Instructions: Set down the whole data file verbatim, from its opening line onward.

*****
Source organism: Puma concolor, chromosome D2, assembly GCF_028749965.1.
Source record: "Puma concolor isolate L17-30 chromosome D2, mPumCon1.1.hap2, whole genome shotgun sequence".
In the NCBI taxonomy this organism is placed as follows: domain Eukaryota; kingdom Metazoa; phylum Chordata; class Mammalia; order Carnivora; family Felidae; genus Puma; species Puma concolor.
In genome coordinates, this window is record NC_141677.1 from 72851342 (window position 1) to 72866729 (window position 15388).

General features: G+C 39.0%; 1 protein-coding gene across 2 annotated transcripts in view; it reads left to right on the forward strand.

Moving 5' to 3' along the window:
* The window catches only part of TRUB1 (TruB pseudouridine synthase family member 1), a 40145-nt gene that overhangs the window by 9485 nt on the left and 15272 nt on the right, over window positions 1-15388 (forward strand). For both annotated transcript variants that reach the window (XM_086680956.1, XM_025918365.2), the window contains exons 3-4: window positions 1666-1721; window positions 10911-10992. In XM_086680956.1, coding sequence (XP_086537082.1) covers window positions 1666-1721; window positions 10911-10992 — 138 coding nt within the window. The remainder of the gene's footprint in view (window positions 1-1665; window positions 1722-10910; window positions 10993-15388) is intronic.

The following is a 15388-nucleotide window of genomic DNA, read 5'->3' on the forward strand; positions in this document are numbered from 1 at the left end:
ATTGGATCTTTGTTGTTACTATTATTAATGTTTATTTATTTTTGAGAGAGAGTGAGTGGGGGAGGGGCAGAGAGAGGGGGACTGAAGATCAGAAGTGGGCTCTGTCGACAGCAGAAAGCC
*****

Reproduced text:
Source organism: Puma concolor, chromosome D2, assembly GCF_028749965.1.
Source record: "Puma concolor isolate L17-30 chromosome D2, mPumCon1.1.hap2, whole genome shotgun sequence".
In the NCBI taxonomy this organism is placed as follows: domain Eukaryota; kingdom Metazoa; phylum Chordata; class Mammalia; order Carnivora; family Felidae; genus Puma; species Puma concolor.
In genome coordinates, this window is record NC_141677.1 from 72851342 (window position 1) to 72866729 (window position 15388).

General features: G+C 39.0%; 1 protein-coding gene across 2 annotated transcripts in view; it reads left to right on the forward strand.

Moving 5' to 3' along the window:
* The window catches only part of TRUB1 (TruB pseudouridine synthase family member 1), a 40145-nt gene that overhangs the window by 9485 nt on the left and 15272 nt on the right, over window positions 1-15388 (forward strand). For both annotated transcript variants that reach the window (XM_086680956.1, XM_025918365.2), the window contains exons 3-4: window positions 1666-1721; window positions 10911-10992. In XM_086680956.1, coding sequence (XP_086537082.1) covers window positions 1666-1721; window positions 10911-10992 — 138 coding nt within the window. The remainder of the gene's footprint in view (window positions 1-1665; window positions 1722-10910; window positions 10993-15388) is intronic.

The following is a 15388-nucleotide window of genomic DNA, read 5'->3' on the forward strand; positions in this document are numbered from 1 at the left end:
ATTGGATCTTTGTTGTTACTATTATTAATGTTTATTTATTTTTGAGAGAGAGTGAGTGGGGGAGGGGCAGAGAGAGGGGGACTGAAGATCAGAAGTGGGCTCTGTCGACAGCAGAAAGCC